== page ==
Taken by surprise by reports that an elderly woman died a heat-related death after her power was cut off last summer, state utility regulators are now moving to curb the ability of electric companies to shut off power during the hottest months of the year.
A proposed emergency rule set for consideration Thursday by the Arizona Corporation Commission would spell out that utilities cannot disconnect residential electric service from June 1 through Sept. 30. It also would bar cutting off a customer’s power if the local weather forecast includes conditions that the commission determines “are especially dangerous to health,” though nothing in the proposal spells out exactly what those conditions would be.
There is precedent for what the regulators are seeking to do.
Existing rules already ban a utility from shutting off power or gas if the local weather forecast indicates that the temperature will not exceed 32 degrees for the next day. But until now there has been no similar regulation governing periods of heat.
Arizona Public Service, whose cutoff of power to a Sun City West woman last year led to her heat-related death, has agreed to support the proposal, calling it “an important step in addressing a broad community issue.” But in a prepared statement, company officials said the questions raised go beyond the policies of utilities and regulators.
“Arizona utilities, the nonprofit sector and government agencies all have a role to play in developing an approach that heightens awareness and creates appropriate safety nets,” the company said.
The commission is looking at adopting the new rule today on an emergency basis following a directive to staff by Chairman Bob Burns to push ahead immediately.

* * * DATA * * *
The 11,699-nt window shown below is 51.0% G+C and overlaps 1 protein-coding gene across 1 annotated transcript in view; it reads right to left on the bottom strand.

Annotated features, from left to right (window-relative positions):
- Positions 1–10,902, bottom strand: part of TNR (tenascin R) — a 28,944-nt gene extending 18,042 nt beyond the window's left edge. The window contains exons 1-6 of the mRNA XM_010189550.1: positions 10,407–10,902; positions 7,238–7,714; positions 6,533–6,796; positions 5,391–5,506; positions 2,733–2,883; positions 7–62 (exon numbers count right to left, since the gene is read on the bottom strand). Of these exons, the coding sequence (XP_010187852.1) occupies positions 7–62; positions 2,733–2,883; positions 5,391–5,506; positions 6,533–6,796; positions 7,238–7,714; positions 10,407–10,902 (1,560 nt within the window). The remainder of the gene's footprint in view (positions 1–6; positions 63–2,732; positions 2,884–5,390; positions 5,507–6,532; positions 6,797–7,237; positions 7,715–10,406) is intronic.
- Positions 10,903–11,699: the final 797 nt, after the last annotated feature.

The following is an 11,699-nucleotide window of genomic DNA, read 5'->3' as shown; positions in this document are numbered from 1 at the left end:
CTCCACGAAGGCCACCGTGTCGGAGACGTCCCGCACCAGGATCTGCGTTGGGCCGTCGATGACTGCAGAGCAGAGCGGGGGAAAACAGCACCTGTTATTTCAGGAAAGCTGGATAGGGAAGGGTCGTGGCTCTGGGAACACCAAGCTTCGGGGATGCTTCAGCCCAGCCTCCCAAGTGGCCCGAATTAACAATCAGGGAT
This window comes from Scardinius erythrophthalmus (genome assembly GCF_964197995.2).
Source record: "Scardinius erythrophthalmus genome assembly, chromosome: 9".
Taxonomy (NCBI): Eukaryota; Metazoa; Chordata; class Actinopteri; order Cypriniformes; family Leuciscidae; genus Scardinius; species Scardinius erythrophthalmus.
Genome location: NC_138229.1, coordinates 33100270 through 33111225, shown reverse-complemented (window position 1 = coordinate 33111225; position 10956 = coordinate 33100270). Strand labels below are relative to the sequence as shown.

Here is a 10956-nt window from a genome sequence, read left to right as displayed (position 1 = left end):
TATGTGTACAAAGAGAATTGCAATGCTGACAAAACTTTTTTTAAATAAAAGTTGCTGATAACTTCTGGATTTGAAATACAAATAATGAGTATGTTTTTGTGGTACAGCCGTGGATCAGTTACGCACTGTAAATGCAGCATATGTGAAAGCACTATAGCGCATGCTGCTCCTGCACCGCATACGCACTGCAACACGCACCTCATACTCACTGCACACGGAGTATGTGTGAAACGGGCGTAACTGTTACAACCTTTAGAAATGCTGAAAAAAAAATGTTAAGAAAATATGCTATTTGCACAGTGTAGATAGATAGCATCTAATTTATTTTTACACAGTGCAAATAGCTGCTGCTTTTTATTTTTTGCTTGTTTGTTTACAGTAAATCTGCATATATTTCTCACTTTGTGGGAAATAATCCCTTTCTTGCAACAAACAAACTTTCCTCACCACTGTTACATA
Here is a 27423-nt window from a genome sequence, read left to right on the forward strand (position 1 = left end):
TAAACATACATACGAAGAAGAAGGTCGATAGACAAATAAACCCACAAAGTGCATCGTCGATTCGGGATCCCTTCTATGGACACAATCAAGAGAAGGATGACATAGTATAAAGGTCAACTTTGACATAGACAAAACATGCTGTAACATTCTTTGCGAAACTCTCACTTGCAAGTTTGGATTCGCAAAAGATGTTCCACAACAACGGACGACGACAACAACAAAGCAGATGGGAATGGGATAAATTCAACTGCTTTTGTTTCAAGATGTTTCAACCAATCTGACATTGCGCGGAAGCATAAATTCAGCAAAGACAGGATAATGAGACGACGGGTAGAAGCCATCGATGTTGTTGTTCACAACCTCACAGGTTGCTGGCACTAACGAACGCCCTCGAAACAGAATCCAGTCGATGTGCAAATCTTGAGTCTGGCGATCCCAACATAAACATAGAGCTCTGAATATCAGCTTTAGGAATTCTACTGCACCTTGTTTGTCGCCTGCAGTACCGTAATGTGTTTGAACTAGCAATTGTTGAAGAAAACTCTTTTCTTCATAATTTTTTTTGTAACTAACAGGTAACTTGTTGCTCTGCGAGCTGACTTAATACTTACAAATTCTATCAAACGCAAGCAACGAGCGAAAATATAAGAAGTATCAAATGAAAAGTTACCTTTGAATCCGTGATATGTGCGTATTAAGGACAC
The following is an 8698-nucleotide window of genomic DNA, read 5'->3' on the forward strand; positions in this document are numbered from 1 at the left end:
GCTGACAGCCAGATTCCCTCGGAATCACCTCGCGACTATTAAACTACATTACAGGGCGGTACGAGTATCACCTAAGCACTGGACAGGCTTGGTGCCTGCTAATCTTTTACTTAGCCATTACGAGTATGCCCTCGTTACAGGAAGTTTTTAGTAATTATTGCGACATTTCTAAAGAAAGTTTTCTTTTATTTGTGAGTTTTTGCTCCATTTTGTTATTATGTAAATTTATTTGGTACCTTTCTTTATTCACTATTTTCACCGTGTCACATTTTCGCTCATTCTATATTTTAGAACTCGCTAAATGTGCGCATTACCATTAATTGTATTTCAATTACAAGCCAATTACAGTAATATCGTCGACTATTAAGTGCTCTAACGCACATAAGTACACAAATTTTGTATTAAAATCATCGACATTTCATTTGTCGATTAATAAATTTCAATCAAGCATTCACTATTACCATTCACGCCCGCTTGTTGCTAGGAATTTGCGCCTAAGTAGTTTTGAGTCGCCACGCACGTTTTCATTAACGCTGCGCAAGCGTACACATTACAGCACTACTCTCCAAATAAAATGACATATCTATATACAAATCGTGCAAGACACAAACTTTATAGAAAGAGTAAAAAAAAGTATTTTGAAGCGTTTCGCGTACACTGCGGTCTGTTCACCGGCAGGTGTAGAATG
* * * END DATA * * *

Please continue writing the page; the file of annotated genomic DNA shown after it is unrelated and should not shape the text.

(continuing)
In general, state laws require a series of public hearings before an agency can implement a new rule.
But in a memo to commissioners, Elijah Abinah, director of the commission’s utilities division, said there are exceptions. One of those, he said is to “protect the public health, safety or welfare.”
If the commission approves the rule Thursday it would take effect as soon as it was filed with the Secretary of State’s Office.
APS this past week agreed to temporarily suspend power cutoffs in the wake of a Phoenix New Times story disclosing that 72-year-old Stephanie Pullman had been found dead in her home last year after the company cut off power. She had paid only $125 of her $176 bill.
Tucson Electric Power and sister company UniSource Energy followed suit, also temporarily suspending shutoffs.
What also was discovered is that commission staffers previously had unilaterally eliminated a requirement for utilities to annually report the number of customers whose service had been disconnected. As it turned out, the number for APS last year was 110,000.
The proposal, if adopted, would not take customers off the financial hook.
It requires the utility to notify the customer that his or her service would have been disconnected had it not been during the four-month period where that is prohibited. More to the point, it spells out that the customer must enter into a plan to pay the outstanding balance over four months and to keep paying the current bills.